Colin William Moss was a British artist and teacher who served as a camouflage designer during World War Two. Moss was born in Ipswich above off-licence, his father was killed at Passchendaele in 1917 and Moss and his elder sister were brought up by relatives in Devonport near Plymouth. Moss studied at the Plymouth Art School from 1930 to 1934 before continuing his studies at the Royal College of Art under Gilbert Spencer and Charles Mahoney. For his 1937 diploma show he included the oil painting Hunger Marchers, based on the Jarrow March of the previous year – Moss was, remained, a socialist, proud of his working-class roots, he worked on murals for the British Pavilion at the 1939 New York World's Fair. When World War Two broke out Moss, like many artists, applied to the Ministry of Home Security to do camouflage work, he became one of the eighty-three camouflage officers and technicians working at the Ministry's Civil Defence Camouflage Establishment at Leamington Spa. When his time at Leamington had come to an end, Moss was given a months leave to record his designs before he transferred to other duties.
Moss made a series of watercolours recording the elaborate camouflage scheme he had designed and painted for the Stonebridge Power Station in Wembley. In 1941 he was drafted into the Life Guards and served in the Middle East as a captain before joining the Army Education Corps in Palestine after the war. A number of the pictures he painted at Stonebridge, others he painted whilst on active service in the Middle East, were subsequently purchased by the War Artists' Advisory Committee and presented to the Imperial War Museum at the end of the conflict; when his military service ended, in 1947, Moss took a teaching post at the Ipswich School of Art and, apart from a short spell with Oskar Kokoschka in Salzburg in 1961, held various positions there until his retirement in 1979. One-man exhibitions at the Kensington Art Gallery, in 1951, at the Zwemmer Gallery in 1955 led to several national collections acquiring examples of his work, he became a founder member of the New Ipswich Art Group in 1958, the Six in Suffolk Group in 1976.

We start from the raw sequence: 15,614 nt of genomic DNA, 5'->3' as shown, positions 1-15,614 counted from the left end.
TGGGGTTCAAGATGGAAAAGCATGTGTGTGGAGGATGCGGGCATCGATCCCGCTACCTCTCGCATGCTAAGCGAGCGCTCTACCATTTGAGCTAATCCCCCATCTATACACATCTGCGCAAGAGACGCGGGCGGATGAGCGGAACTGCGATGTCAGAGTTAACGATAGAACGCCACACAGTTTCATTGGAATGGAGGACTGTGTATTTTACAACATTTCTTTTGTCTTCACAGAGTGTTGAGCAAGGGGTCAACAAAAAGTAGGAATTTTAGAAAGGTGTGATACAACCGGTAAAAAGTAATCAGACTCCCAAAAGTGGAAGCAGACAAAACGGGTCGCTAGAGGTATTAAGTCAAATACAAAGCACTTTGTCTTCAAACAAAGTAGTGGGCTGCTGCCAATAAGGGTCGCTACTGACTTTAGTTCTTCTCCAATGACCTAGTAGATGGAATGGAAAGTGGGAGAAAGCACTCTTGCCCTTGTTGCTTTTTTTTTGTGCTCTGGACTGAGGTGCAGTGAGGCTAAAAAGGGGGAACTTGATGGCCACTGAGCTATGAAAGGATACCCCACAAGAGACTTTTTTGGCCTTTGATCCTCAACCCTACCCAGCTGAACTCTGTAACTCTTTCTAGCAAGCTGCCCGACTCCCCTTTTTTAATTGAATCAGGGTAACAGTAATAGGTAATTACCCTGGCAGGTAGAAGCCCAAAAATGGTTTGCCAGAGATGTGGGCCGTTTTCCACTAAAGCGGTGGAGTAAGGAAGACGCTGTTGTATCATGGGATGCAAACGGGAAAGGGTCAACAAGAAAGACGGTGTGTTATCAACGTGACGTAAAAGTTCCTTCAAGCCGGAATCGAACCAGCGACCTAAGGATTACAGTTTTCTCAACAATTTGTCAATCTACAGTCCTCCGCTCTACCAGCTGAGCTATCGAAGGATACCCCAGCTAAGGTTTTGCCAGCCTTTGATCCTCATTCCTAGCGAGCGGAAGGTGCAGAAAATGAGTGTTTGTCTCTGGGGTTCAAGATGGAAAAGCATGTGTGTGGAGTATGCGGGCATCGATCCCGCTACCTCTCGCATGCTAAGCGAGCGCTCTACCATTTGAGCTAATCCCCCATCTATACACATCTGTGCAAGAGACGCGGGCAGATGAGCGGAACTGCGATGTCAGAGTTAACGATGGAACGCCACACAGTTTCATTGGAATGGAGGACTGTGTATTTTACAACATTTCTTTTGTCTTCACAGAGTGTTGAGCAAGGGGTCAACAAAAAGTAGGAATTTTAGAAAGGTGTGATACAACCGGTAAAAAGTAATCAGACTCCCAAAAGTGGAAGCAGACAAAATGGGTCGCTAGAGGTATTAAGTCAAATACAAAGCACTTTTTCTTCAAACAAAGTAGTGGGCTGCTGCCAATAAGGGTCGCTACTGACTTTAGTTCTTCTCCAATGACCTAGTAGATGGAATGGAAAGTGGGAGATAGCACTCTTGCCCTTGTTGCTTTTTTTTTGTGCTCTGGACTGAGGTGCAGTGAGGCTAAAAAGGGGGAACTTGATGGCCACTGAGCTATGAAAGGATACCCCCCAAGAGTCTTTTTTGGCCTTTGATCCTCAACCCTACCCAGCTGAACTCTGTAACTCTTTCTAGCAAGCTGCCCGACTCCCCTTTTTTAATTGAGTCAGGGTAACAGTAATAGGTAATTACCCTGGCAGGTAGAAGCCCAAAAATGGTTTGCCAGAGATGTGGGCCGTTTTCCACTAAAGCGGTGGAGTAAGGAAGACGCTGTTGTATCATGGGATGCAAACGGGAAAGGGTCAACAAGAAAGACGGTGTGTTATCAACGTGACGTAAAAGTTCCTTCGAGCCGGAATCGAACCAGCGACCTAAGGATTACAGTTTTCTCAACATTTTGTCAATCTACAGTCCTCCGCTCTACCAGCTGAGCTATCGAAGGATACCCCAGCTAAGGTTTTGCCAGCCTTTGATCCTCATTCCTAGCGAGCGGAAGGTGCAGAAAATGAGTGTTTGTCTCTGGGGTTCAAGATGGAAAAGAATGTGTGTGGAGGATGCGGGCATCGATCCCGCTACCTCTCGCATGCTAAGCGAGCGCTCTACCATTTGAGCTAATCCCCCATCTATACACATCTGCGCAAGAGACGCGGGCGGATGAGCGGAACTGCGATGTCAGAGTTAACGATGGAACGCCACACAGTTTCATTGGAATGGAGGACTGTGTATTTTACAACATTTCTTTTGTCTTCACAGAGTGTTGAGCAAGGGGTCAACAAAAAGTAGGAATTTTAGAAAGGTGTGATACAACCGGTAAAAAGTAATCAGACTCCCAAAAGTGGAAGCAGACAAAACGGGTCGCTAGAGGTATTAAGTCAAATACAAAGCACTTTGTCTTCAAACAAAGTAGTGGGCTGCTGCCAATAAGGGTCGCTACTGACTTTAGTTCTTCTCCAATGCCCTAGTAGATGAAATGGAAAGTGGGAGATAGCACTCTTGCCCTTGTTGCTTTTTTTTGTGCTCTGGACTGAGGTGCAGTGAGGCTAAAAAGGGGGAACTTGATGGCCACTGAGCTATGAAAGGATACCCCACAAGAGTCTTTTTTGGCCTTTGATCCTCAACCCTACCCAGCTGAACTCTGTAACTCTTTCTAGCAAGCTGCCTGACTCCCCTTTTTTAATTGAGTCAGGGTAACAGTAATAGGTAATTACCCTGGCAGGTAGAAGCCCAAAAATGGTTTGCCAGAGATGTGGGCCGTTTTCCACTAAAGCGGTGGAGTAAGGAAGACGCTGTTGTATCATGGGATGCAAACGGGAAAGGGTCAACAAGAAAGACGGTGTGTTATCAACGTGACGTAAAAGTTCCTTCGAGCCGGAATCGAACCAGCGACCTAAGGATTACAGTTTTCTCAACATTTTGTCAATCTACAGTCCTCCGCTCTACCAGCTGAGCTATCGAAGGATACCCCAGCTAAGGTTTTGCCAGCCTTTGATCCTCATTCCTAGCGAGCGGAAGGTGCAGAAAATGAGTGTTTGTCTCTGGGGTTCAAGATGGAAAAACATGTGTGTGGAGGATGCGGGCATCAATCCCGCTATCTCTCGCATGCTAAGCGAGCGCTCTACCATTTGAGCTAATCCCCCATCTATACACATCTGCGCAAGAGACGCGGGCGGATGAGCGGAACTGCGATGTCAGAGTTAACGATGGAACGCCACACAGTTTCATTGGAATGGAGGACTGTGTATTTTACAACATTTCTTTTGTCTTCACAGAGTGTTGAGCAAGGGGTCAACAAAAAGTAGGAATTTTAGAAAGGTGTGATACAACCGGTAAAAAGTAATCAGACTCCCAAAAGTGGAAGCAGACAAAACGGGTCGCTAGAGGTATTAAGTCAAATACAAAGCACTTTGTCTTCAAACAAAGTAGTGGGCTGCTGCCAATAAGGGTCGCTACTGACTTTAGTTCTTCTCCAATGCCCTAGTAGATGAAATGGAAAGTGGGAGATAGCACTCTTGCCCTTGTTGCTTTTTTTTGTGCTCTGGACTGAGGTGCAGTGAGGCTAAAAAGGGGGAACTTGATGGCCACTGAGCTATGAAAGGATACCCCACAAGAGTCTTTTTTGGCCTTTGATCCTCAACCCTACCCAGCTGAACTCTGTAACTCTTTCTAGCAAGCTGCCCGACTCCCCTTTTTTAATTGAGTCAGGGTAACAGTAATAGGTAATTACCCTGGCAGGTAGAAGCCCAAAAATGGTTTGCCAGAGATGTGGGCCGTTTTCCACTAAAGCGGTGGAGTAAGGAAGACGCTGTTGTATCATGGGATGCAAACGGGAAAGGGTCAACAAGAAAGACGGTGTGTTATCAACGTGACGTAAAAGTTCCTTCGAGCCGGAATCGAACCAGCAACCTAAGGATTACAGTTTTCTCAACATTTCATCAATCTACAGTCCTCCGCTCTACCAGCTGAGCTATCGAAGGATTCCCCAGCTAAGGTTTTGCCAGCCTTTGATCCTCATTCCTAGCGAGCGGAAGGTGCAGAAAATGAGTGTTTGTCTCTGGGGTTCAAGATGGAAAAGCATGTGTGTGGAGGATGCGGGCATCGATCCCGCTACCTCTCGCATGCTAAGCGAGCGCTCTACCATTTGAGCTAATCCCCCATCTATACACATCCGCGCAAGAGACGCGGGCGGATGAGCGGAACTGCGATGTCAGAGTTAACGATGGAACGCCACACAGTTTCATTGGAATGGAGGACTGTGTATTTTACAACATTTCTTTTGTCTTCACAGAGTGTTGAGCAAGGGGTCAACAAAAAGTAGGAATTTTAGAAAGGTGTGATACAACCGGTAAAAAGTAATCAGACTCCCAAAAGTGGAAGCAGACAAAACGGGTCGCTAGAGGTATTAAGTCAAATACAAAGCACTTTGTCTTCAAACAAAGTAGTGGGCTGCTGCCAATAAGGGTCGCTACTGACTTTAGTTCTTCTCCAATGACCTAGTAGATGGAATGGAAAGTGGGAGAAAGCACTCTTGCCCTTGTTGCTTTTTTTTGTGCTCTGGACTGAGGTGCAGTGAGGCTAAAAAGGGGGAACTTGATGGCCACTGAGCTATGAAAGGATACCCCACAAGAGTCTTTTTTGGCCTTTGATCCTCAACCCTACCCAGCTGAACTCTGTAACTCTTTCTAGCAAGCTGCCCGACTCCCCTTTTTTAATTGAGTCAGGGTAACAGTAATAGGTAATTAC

Moss served as chairman of the Ipswich Art Club for three years and exhibited at both the Royal Academy and the Royal Watercolour Society. During the 1980s retrospective exhibitions of his work were held at the Wolsey Art Gallery in Ipswich in 1981, at the Minories Gallery in Colchester in 1983 and at Bury St. Edmunds Art Gallery in 1987. From 1981 to 1995 Moss was an art critic to the East Anglian Daily Times, he continued to hold numerous solo exhibitions after his retirement and could count both Brian Eno and Maggi Hambling among his pupils. Colin Moss Life Observed by Chloe Bennett, published by Malthouse Press, Suffolk 1996. 13 paintings by or after Colin Moss at the Art UK site
The Canutama State Forest is a state forest in the state of Amazonas, Brazil. The Canutama State Forest is divided between the municipalities of Tapauá and Canutama in the state of Amazonas, it has an area of 150,588 hectares. The state forest lies on the left bank of the Purus River between the towns of Canatuma and Nova Ação, it adjoins the Canutama Extractive Reserve to the south. The vegetation is 100% dense rainforest; the Canutama State Forest was created by decree 28422 of 27 March 2009 with the objective of promoting and managing multiple sustainable uses of forest resources, scientific research with emphasis on methods of sustainable exploitation of native forests. The conservation unit was created with five others totalling 23,000 square kilometres to help meet the requirements for granting an environmental license to reconstruction work on the BR-319 highway that connects Porto Velho to Manaus; the minister of the environment defended implementation of what he called a "green pocket" around the highway.
On 16 November 2009 the forest was recognised as supporting 200 families of small rural producers, who would be eligible for PRONAF. The management plan was approved on 22 July 2014; the state-level conservation units in the BR-319 corridor are the Piagaçu-Purus, Rio Amapá, Rio Madeira, Igapó-Açu and Matupiri sustainable development reserves, Canutama Extractive Reserve, Canutama State Forest, Tapauá State Forest and Matupiri State Park. In December 2012 the Amazonas state government allocated more than R$6 million to these nine units, covering 30,000 square kilometres and 143 communities, to be coordinated by the State Center for Conservation Units; the funding was for development of management plans, creation of management councils, environmental monitoring, land survey, production and marketing